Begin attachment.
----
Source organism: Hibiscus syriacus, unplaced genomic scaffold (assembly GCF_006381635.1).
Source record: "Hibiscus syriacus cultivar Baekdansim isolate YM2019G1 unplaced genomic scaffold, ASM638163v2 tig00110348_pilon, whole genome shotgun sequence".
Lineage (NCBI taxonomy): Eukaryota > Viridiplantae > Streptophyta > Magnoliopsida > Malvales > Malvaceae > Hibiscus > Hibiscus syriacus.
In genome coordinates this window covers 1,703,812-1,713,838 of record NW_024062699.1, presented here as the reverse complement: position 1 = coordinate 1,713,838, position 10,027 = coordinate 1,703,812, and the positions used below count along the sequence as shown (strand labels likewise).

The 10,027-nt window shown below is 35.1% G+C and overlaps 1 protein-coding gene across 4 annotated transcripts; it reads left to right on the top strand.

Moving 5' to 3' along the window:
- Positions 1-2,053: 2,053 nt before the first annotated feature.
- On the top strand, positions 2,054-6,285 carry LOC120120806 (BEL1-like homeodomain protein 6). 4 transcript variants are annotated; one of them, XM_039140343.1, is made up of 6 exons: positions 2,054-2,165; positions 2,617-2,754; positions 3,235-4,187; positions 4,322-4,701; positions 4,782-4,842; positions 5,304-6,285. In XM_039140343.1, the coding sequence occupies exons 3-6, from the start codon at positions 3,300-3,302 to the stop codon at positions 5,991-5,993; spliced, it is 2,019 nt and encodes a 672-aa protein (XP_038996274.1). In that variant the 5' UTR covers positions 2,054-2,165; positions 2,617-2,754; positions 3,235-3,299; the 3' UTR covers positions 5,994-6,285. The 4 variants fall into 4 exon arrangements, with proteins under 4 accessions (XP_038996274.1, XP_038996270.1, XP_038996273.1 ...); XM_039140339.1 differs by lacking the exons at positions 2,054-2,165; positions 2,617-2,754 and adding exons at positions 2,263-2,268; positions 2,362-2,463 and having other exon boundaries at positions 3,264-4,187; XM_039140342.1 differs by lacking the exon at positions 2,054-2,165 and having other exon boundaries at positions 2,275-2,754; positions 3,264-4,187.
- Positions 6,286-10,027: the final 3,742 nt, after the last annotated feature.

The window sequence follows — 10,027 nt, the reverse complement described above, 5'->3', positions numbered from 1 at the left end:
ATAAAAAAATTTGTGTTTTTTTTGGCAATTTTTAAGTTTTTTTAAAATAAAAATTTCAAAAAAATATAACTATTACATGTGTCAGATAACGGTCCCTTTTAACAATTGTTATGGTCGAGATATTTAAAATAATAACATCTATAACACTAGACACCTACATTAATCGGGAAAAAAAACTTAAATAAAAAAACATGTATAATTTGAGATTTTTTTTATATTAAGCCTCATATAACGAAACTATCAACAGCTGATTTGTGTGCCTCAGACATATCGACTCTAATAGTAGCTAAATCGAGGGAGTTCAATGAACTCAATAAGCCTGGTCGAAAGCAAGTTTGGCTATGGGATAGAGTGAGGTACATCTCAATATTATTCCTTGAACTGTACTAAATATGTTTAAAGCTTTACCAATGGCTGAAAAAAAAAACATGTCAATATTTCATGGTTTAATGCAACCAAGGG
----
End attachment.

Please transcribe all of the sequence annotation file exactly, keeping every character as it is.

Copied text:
Source organism: Hibiscus syriacus, unplaced genomic scaffold (assembly GCF_006381635.1).
Source record: "Hibiscus syriacus cultivar Baekdansim isolate YM2019G1 unplaced genomic scaffold, ASM638163v2 tig00110348_pilon, whole genome shotgun sequence".
Lineage (NCBI taxonomy): Eukaryota > Viridiplantae > Streptophyta > Magnoliopsida > Malvales > Malvaceae > Hibiscus > Hibiscus syriacus.
In genome coordinates this window covers 1,703,812-1,713,838 of record NW_024062699.1, presented here as the reverse complement: position 1 = coordinate 1,713,838, position 10,027 = coordinate 1,703,812, and the positions used below count along the sequence as shown (strand labels likewise).

The 10,027-nt window shown below is 35.1% G+C and overlaps 1 protein-coding gene across 4 annotated transcripts; it reads left to right on the top strand.

Moving 5' to 3' along the window:
- Positions 1-2,053: 2,053 nt before the first annotated feature.
- On the top strand, positions 2,054-6,285 carry LOC120120806 (BEL1-like homeodomain protein 6). 4 transcript variants are annotated; one of them, XM_039140343.1, is made up of 6 exons: positions 2,054-2,165; positions 2,617-2,754; positions 3,235-4,187; positions 4,322-4,701; positions 4,782-4,842; positions 5,304-6,285. In XM_039140343.1, the coding sequence occupies exons 3-6, from the start codon at positions 3,300-3,302 to the stop codon at positions 5,991-5,993; spliced, it is 2,019 nt and encodes a 672-aa protein (XP_038996274.1). In that variant the 5' UTR covers positions 2,054-2,165; positions 2,617-2,754; positions 3,235-3,299; the 3' UTR covers positions 5,994-6,285. The 4 variants fall into 4 exon arrangements, with proteins under 4 accessions (XP_038996274.1, XP_038996270.1, XP_038996273.1 ...); XM_039140339.1 differs by lacking the exons at positions 2,054-2,165; positions 2,617-2,754 and adding exons at positions 2,263-2,268; positions 2,362-2,463 and having other exon boundaries at positions 3,264-4,187; XM_039140342.1 differs by lacking the exon at positions 2,054-2,165 and having other exon boundaries at positions 2,275-2,754; positions 3,264-4,187.
- Positions 6,286-10,027: the final 3,742 nt, after the last annotated feature.

The window sequence follows — 10,027 nt, the reverse complement described above, 5'->3', positions numbered from 1 at the left end:
ATAAAAAAATTTGTGTTTTTTTTGGCAATTTTTAAGTTTTTTTAAAATAAAAATTTCAAAAAAATATAACTATTACATGTGTCAGATAACGGTCCCTTTTAACAATTGTTATGGTCGAGATATTTAAAATAATAACATCTATAACACTAGACACCTACATTAATCGGGAAAAAAAACTTAAATAAAAAAACATGTATAATTTGAGATTTTTTTTATATTAAGCCTCATATAACGAAACTATCAACAGCTGATTTGTGTGCCTCAGACATATCGACTCTAATAGTAGCTAAATCGAGGGAGTTCAATGAACTCAATAAGCCTGGTCGAAAGCAAGTTTGGCTATGGGATAGAGTGAGGTACATCTCAATATTATTCCTTGAACTGTACTAAATATGTTTAAAGCTTTACCAATGGCTGAAAAAAAAAACATGTCAATATTTCATGGTTTAATGCAACCAAGGG